Nine people have been jailed in China for smuggling fentanyl to the United States after a remarkable joint investigation by US and Chinese officers.
In August, President Trump said China was not doing enough to stop fentanyl – which is 50 times more potent than heroin – being shipped to the US.
The Chinese court stated that this was the first time US and Chinese officers had worked together on a similar case.
Mr. Trump claims that fentanyl kills "100,000 Americans a year."
According to US authorities, the figure is likely to be lower. The Centers for Disease Control and Prevention said in 2017 – the latest complete data available – synthetic opioids other than methadone were linked to 28,000 deaths.
The results of the joint operation were announced by Chinese and US authorities in the northern city.
One person was given a suspended sentence of death, which usually means life in prison. The other two were sentenced to life sentences.
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Although fentanyl is a prescription pain reliever, it is often bought illegally.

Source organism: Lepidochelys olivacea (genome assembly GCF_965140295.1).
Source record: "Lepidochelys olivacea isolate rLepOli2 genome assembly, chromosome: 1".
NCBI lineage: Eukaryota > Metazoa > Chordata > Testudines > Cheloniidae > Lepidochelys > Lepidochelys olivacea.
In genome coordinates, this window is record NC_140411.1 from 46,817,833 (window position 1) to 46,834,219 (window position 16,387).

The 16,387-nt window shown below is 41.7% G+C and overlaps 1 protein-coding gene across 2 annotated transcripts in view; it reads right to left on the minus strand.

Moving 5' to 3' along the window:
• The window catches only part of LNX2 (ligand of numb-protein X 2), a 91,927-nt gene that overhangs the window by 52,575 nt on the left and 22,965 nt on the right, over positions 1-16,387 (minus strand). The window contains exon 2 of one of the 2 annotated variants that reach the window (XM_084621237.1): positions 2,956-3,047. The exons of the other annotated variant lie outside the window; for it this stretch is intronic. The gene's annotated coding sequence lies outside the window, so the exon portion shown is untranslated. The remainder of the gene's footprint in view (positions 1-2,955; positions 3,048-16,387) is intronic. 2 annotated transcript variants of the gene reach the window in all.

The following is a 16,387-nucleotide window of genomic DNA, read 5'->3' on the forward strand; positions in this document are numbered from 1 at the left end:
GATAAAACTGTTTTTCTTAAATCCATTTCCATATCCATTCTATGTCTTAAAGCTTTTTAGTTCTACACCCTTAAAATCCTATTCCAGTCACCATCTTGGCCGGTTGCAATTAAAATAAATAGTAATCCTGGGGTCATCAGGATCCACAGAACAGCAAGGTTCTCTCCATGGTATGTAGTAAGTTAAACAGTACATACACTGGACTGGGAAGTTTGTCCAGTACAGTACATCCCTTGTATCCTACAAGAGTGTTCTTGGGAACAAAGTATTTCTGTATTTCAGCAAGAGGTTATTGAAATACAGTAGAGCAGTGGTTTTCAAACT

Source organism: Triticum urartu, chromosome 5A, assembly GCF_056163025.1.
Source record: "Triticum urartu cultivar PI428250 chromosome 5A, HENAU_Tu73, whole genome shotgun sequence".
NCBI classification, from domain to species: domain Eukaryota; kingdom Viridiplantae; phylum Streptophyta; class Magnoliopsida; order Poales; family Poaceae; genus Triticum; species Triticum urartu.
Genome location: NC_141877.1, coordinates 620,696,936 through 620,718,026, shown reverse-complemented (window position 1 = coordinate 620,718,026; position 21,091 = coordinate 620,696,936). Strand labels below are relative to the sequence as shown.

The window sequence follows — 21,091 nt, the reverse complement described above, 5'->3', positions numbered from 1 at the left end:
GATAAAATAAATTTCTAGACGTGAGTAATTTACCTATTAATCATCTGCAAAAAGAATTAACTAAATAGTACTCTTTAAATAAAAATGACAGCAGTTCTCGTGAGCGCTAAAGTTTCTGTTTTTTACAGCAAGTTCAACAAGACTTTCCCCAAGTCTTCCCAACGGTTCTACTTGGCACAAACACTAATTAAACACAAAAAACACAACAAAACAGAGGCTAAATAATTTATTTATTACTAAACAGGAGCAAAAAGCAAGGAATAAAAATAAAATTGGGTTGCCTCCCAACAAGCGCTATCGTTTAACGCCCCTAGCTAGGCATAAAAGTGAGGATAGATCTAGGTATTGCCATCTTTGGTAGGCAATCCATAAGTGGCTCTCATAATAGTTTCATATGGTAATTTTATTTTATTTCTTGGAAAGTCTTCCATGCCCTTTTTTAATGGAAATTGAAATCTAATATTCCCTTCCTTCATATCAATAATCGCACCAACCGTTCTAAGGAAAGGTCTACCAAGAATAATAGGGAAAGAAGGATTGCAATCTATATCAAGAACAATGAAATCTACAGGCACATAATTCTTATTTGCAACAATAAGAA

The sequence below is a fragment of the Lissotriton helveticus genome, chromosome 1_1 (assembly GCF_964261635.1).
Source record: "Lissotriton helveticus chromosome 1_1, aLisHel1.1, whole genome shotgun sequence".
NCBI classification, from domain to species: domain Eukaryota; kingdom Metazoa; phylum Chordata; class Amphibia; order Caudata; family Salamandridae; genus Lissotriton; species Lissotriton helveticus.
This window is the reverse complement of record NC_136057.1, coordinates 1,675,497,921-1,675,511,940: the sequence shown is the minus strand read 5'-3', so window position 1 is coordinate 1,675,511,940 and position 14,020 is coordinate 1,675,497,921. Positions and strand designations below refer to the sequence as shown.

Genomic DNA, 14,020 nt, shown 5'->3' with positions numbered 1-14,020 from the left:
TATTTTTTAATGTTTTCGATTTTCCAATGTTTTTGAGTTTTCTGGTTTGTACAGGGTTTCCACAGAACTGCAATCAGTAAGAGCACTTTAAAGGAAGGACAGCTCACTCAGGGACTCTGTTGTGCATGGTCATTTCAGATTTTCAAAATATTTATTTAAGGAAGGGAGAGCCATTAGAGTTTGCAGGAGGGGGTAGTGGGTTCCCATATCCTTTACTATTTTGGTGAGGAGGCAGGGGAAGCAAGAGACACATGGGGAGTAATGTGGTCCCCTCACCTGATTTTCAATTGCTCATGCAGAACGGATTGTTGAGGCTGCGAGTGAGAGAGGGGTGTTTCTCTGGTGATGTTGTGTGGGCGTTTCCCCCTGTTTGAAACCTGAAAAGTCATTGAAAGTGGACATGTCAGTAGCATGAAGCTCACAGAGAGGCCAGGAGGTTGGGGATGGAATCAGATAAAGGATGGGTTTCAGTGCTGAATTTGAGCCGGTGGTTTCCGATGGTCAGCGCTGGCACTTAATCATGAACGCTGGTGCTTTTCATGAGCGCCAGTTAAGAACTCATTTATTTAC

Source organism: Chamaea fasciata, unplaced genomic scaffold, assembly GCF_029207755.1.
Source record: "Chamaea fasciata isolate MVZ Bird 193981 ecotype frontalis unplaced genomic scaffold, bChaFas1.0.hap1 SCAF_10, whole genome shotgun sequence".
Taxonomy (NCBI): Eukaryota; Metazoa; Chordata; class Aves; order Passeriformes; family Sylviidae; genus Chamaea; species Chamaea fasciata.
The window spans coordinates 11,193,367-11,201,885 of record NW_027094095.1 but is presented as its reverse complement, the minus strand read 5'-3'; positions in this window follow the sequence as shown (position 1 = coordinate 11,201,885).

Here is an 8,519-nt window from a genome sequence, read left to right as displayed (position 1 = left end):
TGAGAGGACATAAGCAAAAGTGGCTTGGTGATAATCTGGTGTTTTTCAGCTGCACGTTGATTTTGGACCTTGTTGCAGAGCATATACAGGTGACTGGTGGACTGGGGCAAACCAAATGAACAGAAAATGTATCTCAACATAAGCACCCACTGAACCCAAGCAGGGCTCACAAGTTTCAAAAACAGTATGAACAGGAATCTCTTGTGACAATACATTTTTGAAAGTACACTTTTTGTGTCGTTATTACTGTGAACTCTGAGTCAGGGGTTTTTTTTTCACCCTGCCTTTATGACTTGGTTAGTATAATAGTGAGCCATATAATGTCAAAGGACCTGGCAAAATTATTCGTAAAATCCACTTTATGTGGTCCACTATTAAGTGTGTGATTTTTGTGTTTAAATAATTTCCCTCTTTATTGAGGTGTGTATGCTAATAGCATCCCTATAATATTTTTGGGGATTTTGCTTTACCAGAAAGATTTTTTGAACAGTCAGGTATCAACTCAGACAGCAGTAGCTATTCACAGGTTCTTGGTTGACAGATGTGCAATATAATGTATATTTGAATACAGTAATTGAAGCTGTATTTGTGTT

It is relatively inexpensive and is often used by people who cannot take drugs legally – either because the doctor will not prescribe them, they do not have an insurance policy, or because they have expired.
China has used tax breaks in the past to promote fentanyl production, and President Trump has long accused China of being the source of his country's problem.
A year later, Mr Trump said that Chinese President Xi Jinping promised to stop fentanyl from reaching the US, but not did.
How is the operation going?
According to Austin Moore – US Immigration and Customs Attaché in China – the operation began in August 2017, when New Orleans Homeland Security officials
Defendant provided the name and contact information of a Chinese dealer known as "Diana" ". The following month, the information was transmitted to Beijing.
Then New Orleans officers organized a fake purchase of fentanyl that ended with a bank transfer to Diana in November 2017. This led to an "extraordinary" number of arrests in China, Mr. Moore said.
In addition to Chinese prosecutions, the investigation led to "three major criminal arrests" in New York and Oregon.
"As the success of this joint investigation shows, Chinese and US investigators have the ability to cooperate across international borders," said Mr Moore.
Yu Hybin, a senior official at China's National Drug Control Commission, told reporters in Xingtai that it was vital to reduce demand and supply.
"If illicit search cannot be effectively reduced, it is very difficult to fundamentally deal with the fentanyl problem," he said, according to AFP news agency.